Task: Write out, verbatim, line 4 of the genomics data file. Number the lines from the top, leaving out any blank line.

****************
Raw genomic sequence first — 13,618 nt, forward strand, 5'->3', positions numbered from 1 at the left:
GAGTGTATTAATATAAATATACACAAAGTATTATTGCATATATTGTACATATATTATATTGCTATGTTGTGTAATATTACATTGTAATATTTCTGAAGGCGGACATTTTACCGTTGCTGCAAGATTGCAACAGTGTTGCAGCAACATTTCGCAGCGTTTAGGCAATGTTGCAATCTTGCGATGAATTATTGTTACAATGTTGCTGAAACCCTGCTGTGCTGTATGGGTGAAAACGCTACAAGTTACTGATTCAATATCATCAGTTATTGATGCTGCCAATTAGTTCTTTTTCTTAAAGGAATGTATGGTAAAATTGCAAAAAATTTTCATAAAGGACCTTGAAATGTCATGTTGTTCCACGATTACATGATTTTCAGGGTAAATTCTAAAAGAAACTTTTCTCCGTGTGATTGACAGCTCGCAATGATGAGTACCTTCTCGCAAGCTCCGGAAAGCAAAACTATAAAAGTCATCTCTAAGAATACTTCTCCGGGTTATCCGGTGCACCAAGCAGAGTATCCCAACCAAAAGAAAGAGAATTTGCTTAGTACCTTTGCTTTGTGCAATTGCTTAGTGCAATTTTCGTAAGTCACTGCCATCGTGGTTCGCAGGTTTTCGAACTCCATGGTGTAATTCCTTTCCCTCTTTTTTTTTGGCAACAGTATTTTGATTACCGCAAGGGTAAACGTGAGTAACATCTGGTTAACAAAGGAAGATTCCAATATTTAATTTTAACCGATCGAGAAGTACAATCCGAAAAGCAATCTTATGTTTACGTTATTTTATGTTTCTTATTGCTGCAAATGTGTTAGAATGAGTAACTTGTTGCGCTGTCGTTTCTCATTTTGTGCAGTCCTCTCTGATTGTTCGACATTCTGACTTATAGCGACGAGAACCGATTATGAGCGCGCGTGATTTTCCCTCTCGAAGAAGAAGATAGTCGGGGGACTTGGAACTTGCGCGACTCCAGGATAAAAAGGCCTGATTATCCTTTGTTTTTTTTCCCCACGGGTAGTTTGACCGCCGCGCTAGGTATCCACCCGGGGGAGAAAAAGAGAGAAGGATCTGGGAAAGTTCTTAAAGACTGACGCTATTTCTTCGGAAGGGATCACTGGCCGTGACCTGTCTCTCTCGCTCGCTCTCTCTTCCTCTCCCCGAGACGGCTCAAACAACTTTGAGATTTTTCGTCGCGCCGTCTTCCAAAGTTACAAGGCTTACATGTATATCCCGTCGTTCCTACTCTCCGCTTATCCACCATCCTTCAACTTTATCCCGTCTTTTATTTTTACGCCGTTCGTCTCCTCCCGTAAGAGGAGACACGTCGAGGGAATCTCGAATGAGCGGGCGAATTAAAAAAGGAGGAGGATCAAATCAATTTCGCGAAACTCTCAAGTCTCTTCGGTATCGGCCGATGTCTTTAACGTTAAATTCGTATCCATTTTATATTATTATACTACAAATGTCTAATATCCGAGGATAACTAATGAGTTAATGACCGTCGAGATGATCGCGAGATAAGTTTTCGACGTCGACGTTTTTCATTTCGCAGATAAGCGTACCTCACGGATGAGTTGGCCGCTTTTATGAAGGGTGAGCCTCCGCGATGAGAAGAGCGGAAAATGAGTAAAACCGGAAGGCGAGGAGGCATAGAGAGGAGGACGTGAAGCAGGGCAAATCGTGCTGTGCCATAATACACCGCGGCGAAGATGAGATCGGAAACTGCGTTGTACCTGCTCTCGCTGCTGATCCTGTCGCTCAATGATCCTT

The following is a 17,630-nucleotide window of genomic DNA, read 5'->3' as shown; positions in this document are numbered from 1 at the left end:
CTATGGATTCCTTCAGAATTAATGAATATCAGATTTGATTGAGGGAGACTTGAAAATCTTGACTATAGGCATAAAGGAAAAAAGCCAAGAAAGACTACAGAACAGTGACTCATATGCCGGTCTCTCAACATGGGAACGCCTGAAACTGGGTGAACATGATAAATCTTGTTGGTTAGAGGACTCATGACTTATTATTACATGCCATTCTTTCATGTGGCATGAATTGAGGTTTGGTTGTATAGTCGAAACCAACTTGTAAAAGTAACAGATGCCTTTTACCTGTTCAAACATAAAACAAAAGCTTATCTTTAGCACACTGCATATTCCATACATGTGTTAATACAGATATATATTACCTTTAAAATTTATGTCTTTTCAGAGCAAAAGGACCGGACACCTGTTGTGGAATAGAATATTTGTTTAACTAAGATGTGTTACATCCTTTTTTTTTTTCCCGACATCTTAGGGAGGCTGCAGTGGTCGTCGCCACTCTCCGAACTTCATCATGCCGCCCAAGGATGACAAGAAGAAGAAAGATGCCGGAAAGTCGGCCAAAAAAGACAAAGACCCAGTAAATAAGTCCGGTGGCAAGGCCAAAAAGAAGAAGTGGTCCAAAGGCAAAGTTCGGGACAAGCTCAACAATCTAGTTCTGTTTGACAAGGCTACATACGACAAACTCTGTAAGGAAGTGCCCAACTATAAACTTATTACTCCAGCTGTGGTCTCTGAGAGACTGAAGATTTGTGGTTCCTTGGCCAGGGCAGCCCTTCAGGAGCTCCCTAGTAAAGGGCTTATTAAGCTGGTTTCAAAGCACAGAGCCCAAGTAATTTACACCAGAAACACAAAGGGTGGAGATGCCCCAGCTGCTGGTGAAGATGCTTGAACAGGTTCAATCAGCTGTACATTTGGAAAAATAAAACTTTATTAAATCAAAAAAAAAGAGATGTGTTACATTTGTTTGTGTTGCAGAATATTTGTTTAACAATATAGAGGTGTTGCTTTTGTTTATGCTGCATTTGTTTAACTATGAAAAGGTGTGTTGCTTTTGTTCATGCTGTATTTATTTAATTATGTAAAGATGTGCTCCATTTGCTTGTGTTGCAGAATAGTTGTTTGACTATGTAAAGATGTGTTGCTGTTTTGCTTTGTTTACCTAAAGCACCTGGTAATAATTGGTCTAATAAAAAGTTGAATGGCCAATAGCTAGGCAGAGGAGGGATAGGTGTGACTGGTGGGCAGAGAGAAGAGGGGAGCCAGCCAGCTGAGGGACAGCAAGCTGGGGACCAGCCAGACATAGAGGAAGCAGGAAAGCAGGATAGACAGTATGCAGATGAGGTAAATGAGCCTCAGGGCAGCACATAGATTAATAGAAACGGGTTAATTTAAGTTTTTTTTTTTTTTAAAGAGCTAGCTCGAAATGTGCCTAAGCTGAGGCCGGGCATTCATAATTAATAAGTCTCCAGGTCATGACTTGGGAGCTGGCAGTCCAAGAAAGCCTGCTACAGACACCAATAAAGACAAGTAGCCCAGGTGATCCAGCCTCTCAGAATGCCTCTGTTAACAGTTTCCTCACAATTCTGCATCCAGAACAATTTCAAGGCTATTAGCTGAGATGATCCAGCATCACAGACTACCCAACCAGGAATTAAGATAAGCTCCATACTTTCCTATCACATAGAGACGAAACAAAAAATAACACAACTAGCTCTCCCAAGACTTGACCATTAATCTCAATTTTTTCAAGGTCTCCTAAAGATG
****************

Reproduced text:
CTATGGATTCCTTCAGAATTAATGAATATCAGATTTGATTGAGGGAGACTTGAAAATCTTGACTATAGGCATAAAGGAAAAAAGCCAAGAAAGACTACAGAACAGTGACTCATATGCCGGTCTCTCAACATGGGAACGCCTGAAACTGGGTGAACATGATAAATCTTGTTGGTTAGAGGACTCATGACTTATTATTACATGCCATTCTTTCATGTGGCATGAATTGAGGTTTGGTTGTATAGTCGAAACCAACTTGTAAAAGTAACAGATGCCTTTTACCTGTTCAAACATAAAACAAAAGCTTATCTTTAGCACACTGCATATTCCATACATGTGTTAATACAGATATATATTACCTTTAAAATTTATGTCTTTTCAGAGCAAAAGGACCGGACACCTGTTGTGGAATAGAATATTTGTTTAACTAAGATGTGTTACATCCTTTTTTTTTTTCCCGACATCTTAGGGAGGCTGCAGTGGTCGTCGCCACTCTCCGAACTTCATCATGCCGCCCAAGGATGACAAGAAGAAGAAAGATGCCGGAAAGTCGGCCAAAAAAGACAAAGACCCAGTAAATAAGTCCGGTGGCAAGGCCAAAAAGAAGAAGTGGTCCAAAGGCAAAGTTCGGGACAAGCTCAACAATCTAGTTCTGTTTGACAAGGCTACATACGACAAACTCTGTAAGGAAGTGCCCAACTATAAACTTATTACTCCAGCTGTGGTCTCTGAGAGACTGAAGATTTGTGGTTCCTTGGCCAGGGCAGCCCTTCAGGAGCTCCCTAGTAAAGGGCTTATTAAGCTGGTTTCAAAGCACAGAGCCCAAGTAATTTACACCAGAAACACAAAGGGTGGAGATGCCCCAGCTGCTGGTGAAGATGCTTGAACAGGTTCAATCAGCTGTACATTTGGAAAAATAAAACTTTATTAAATCAAAAAAAAAGAGATGTGTTACATTTGTTTGTGTTGCAGAATATTTGTTTAACAATATAGAGGTGTTGCTTTTGTTTATGCTGCATTTGTTTAACTATGAAAAGGTGTGTTGCTTTTGTTCATGCTGTATTTATTTAATTATGTAAAGATGTGCTCCATTTGCTTGTGTTGCAGAATAGTTGTTTGACTATGTAAAGATGTGTTGCTGTTTTGCTTTGTTTACCTAAAGCACCTGGTAATAATTGGTCTAATAAAAAGTTGAATGGCCAATAGCTAGGCAGAGGAGGGATAGGTGTGACTGGTGGGCAGAGAGAAGAGGGGAGCCAGCCAGCTGAGGGACAGCAAGCTGGGGACCAGCCAGACATAGAGGAAGCAGGAAAGCAGGATAGACAGTATGCAGATGAGGTAAATGAGCCTCAGGGCAGCACATAGATTAATAGAAACGGGTTAATTTAAGTTTTTTTTTTTTTTAAAGAGCTAGCTCGAAATGTGCCTAAGCTGAGGCCGGGCATTCATAATTAATAAGTCTCCAGGTCATGACTTGGGAGCTGGCAGTCCAAGAAAGCCTGCTACAGACACCAATAAAGACAAGTAGCCCAGGTGATCCAGCCTCTCAGAATGCCTCTGTTAACAGTTTCCTCACAATTCTGCATCCAGAACAATTTCAAGGCTATTAGCTGAGATGATCCAGCATCACAGACTACCCAACCAGGAATTAAGATAAGCTCCATACTTTCCTATCACATAGAGACGAAACAAAAAATAACACAACTAGCTCTCCCAAGACTTGACCATTAATCTCAATTTTTTCAAGGTCTCCTAAAGATG